UN member states finally agreed Saturday to a text on the first international treaty after years of negotiations to protect the high seas, a fragile and vital treasure that covers nearly half the planet.
“The ship has reached the shore,” conference chair Rena Lee announced at the UN headquarters in New York shortly before 9:30 pm (0230 GMT Sunday), to loud and lengthy applause from delegates.
The exact wording of the text was not immediately released but activists hailed it as a breakthrough moment for the protection of biodiversity after more than 15 years of discussions.
The treaty is seen as essential to conserving 30 percent of the world’s land and ocean by 2030, as agreed by world governments in a historic accord signed in Montreal in December.
“This is a historic day for conservation and a sign that in a divided world, protecting nature and people can triumph over geopolitics,” said Greenpeace’s Laura Meller.
Following two weeks of intense talks, including a marathon overnight session Friday into Saturday, delegates finalized a text that now cannot be significantly altered.
“There will be no reopening or discussions of substance,” Lee told negotiators.
The agreement will be formally adopted at a later date once it has been vetted by lawyers and translated into the United Nations’ six official languages, she announced.
UN Secretary-General Antonio Guterres commended the delegates, according to a spokesperson who said the agreement was a “victory for multilateralism and for global efforts to counter the destructive trends facing ocean health, now and for generations to come.”
The high seas begin at the border of countries’ exclusive economic zones, which extend up to 200 nautical miles (370 kilometers) from coastlines. They thus fall under the jurisdiction of no country.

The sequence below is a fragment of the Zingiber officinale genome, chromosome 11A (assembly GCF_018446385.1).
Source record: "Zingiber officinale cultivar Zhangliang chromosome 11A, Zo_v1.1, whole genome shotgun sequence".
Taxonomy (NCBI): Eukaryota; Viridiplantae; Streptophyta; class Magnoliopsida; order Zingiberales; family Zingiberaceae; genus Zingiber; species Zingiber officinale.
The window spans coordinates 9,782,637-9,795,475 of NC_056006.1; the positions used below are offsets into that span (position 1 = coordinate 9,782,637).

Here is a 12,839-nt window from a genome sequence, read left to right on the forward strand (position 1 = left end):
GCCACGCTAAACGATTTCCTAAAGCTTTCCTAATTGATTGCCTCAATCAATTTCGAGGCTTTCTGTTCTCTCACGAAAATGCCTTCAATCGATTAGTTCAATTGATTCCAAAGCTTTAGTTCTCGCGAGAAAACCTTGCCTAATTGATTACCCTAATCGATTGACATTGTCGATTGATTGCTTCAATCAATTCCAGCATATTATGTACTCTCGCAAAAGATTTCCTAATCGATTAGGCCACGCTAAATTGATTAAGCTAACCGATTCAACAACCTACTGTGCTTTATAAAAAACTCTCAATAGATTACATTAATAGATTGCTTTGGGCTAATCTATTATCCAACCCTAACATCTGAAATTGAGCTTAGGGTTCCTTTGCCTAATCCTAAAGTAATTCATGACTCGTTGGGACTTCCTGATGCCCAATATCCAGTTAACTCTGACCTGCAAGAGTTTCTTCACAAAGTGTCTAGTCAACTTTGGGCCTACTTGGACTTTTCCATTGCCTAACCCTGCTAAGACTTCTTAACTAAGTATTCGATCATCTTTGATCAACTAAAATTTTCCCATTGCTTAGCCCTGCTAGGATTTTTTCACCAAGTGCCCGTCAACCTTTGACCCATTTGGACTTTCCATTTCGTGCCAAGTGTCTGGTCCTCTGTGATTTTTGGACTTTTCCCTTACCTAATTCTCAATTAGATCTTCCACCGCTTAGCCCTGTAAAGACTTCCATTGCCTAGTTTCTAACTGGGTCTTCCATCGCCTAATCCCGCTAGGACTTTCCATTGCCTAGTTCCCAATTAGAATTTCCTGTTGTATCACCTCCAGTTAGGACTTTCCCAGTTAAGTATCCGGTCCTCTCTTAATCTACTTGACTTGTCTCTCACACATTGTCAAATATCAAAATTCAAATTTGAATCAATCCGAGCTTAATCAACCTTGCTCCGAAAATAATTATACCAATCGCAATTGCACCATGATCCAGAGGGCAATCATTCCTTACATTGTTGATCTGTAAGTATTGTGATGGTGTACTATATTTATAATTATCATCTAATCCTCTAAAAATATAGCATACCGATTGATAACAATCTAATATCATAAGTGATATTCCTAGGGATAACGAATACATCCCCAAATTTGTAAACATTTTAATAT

Even though the high seas comprise more than 60 percent of the world’s oceans and nearly half the planet’s surface, they have long drawn far less attention than coastal waters and a few iconic species.
Ocean ecosystems create half the oxygen humans breathe and limit global warming by absorbing much of the carbon dioxide emitted by human activities.
But they are threatened by climate change, pollution and overfishing.
Only about one percent of the high seas are currently protected.
When the new treaty comes into force it will allow the creation of marine protected areas in these international waters.
“High seas marine protected areas can play a critical role in building resilience to the impact of climate change,” said Liz Karan of The Pew Charitable Trusts, which called the agreement a “momentous achievement.”
The treaty will also oblige countries to conduct environmental impact assessments of proposed activities on the high seas.
A highly sensitive chapter on the sharing of potential benefits of newly discovered marine resources was one of the focal points of tensions before it was finally overcome as the scheduled talks, due to end Friday, overran by a day.
Developing countries, without the means to afford costly research, had fought not to be excluded from the expected windfall from the commercialization of potential substances discovered in the international waters.
Eventual profits are likely from the pharmaceutical, chemical or cosmetic use of newly discovered marine substances that belong to no one.
As in other international forums, notably climate negotiations, the debate ended up being a question of ensuring equity between the poorer global South and richer North, observers noted.
In a move seen as an attempt to build trust between rich and poor countries, the European Union pledged 40 million euros ($42 million) in New York to facilitate the ratification of the treaty and its early implementation.
The EU also announced $860 million for research, monitoring and conservation of oceans in 2023 at the Our Ocean conference in Panama that ended Friday. Panama said a total of $19 billion was pledged by countries.
In 2017, the UN General Assembly adopted a resolution calling on nations to establish a high seas treaty.
It originally planned four negotiating sessions but had to pass two resolutions to ensure two additional sessions.
“We can now finally move from talk to real change at sea,” said Greenpeace’s Meller.